Long-term training is training whose length does not exceed 24 months. Four-year degree programs may be funded when the customer can document that he or she is in the last two years of the program (e.g., remaining hours are equal to or less than 50 percent of the total credit hours required for the degree) and is in an in-demand occupation or critical job.

The following exceptions to the 24-month limit on long-term ITA training are permitted:

1.ITA-funded training necessary to enter occupations of state strategic priority may continue for up to 48 months. This is to enable and encourage the completion of baccalaureate degrees in vital career fields, such as critical jobs which directly support the health and well-being of Ohioans.

2.Because of all the benefits of a registered apprenticeship program, including an established career pathway and simultaneous employment, the classroom training portion of the Registered Apprenticeship programs may be up to 4 years in length. For this program, the local areas may fund the full length of the training.

3.In instances where a participant is unable to complete the training program within the time frame outlined in the ITA, the ITA may be extended. While determinations have to be based on the factual circumstances of each case, some instances when more time may be warranted include, but are not limited to, those directly related to: 

  • A participant's military service or military-related leave time;
  • Lack of availability of classes;
  • Cancellations of classes; or
  • Unforeseen illness (of the participant or an immediate family member of the participant). For the purposes of this policy, immediate family members include the participant’s parents (including step-parents), spouse, domestic partner, and children (including step-children or children of whom the participant has been awarded custody through a court).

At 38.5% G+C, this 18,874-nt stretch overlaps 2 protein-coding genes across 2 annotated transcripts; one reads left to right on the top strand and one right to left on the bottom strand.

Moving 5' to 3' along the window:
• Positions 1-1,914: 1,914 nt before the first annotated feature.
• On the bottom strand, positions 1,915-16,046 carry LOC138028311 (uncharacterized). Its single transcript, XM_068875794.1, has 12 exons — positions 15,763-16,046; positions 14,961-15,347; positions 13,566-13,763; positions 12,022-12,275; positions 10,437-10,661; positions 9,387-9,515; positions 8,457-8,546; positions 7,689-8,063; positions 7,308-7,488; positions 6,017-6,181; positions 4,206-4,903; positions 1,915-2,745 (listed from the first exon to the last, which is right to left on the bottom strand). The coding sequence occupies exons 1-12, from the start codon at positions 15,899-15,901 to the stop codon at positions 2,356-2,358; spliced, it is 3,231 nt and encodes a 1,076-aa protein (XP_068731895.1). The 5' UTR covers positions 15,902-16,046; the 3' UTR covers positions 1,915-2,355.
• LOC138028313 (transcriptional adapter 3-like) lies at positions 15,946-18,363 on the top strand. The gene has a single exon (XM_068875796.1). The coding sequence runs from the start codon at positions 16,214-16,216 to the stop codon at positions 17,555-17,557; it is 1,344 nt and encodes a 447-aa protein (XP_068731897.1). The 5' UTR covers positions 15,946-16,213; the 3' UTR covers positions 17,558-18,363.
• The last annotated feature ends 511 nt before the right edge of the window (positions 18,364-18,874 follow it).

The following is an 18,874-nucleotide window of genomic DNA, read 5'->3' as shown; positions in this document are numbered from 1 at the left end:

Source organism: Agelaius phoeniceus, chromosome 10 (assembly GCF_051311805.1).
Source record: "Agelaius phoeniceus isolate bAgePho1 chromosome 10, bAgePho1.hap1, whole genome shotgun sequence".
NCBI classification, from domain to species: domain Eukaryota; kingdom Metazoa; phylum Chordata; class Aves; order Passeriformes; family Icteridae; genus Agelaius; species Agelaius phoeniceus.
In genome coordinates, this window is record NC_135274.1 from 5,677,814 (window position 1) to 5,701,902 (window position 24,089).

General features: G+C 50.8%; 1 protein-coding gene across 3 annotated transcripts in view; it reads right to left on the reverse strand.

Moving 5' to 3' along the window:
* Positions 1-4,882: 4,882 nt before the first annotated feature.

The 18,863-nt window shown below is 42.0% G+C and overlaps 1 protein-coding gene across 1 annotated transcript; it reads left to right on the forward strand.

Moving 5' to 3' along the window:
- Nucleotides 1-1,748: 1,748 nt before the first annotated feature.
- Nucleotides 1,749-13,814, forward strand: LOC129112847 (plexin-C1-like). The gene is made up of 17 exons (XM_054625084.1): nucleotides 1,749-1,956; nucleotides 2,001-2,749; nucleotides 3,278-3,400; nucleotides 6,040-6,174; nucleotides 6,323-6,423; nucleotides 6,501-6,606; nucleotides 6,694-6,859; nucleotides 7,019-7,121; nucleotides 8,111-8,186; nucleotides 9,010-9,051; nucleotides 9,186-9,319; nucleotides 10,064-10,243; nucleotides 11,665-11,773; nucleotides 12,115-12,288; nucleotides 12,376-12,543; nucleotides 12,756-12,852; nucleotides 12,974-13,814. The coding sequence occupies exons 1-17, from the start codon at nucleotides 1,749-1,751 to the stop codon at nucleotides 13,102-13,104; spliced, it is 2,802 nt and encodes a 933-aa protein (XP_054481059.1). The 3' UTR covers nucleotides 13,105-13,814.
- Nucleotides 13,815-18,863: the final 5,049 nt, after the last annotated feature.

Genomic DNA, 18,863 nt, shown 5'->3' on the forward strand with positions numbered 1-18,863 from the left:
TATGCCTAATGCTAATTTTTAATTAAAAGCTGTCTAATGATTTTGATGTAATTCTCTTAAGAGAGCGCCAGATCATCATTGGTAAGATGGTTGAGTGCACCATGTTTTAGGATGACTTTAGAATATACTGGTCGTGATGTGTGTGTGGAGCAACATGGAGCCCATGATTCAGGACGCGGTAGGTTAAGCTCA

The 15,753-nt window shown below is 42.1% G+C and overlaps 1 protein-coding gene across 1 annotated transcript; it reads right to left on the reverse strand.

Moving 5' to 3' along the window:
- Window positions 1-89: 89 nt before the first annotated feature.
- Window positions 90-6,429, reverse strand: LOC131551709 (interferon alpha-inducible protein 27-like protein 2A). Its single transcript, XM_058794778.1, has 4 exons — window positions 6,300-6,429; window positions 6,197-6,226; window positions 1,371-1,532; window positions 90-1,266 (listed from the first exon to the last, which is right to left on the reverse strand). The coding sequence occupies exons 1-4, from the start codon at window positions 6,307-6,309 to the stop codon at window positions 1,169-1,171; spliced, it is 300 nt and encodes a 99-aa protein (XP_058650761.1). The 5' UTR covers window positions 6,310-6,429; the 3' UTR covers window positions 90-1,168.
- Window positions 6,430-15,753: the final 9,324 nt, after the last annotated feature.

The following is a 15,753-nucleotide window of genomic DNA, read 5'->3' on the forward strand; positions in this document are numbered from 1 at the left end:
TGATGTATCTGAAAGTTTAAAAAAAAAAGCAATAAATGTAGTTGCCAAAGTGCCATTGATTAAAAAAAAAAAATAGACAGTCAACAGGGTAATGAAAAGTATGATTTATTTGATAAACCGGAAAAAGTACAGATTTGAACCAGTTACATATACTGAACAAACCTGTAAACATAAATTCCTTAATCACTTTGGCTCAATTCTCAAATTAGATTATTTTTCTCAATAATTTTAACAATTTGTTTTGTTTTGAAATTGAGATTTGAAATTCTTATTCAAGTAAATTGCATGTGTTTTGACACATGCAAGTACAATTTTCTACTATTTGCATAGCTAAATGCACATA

Funding ITAs

The cost for ITAs are determined by the average cost of training for specific in-demand occupations or critical jobs within the local area as well as the following criteria:

1.    Whether the training investment is in line with the future expected earnings of the participant;

2.    Whether the training is being provided as part of the registered apprenticeship program; and

3.    Consideration of the full cost of participating in training services, including costs for fees and books, tuition and other associated costs.

Allowable Individual Training Account Costs

ITA expenditures are costs required by the training institution to complete the training. ITA costs required to complete the training may include, but are not limited to:

1.Tuition and fees;




5.Tests; and

6.Medical immunizations/tests.

ITA costs do not include any supportive services' costs related to the ITA (e.g. transportation or childcare).

E.In-Demand Occupations and Critical Jobs

To receive an ITA, a participant must select a training program that is directly linked to employment that is in high demand or considered critical through state strategic priority.

1.State In-Demand Occupations and Critical Jobs (85 Percent)

In-demand occupations were chosen using various industry- and occupation-focused measures. These measures include: projected openings; projected growth; select JobsOhio industry cluster occupations; and historic job posting data. The list of in-demand occupations will be validated or further enhanced using business data from the online Workforce Information Exchange job forecasts monthly.

Critical jobs are determined through state strategic priority and considered critical to the health and well-being of Ohioans, their families, and our communities. Some examples of critical jobs may include occupations in early childhood education, mental/behavioral health, and recovery.

Each program year, at least 85 percent of new ITA enrollments for the local area must be in an in-demand occupation or critical job as defined by the state of Ohio. Participants who have a current program year training service start date and whose ITA will carry into the next program year, will not be counted in the next program year’s percentage.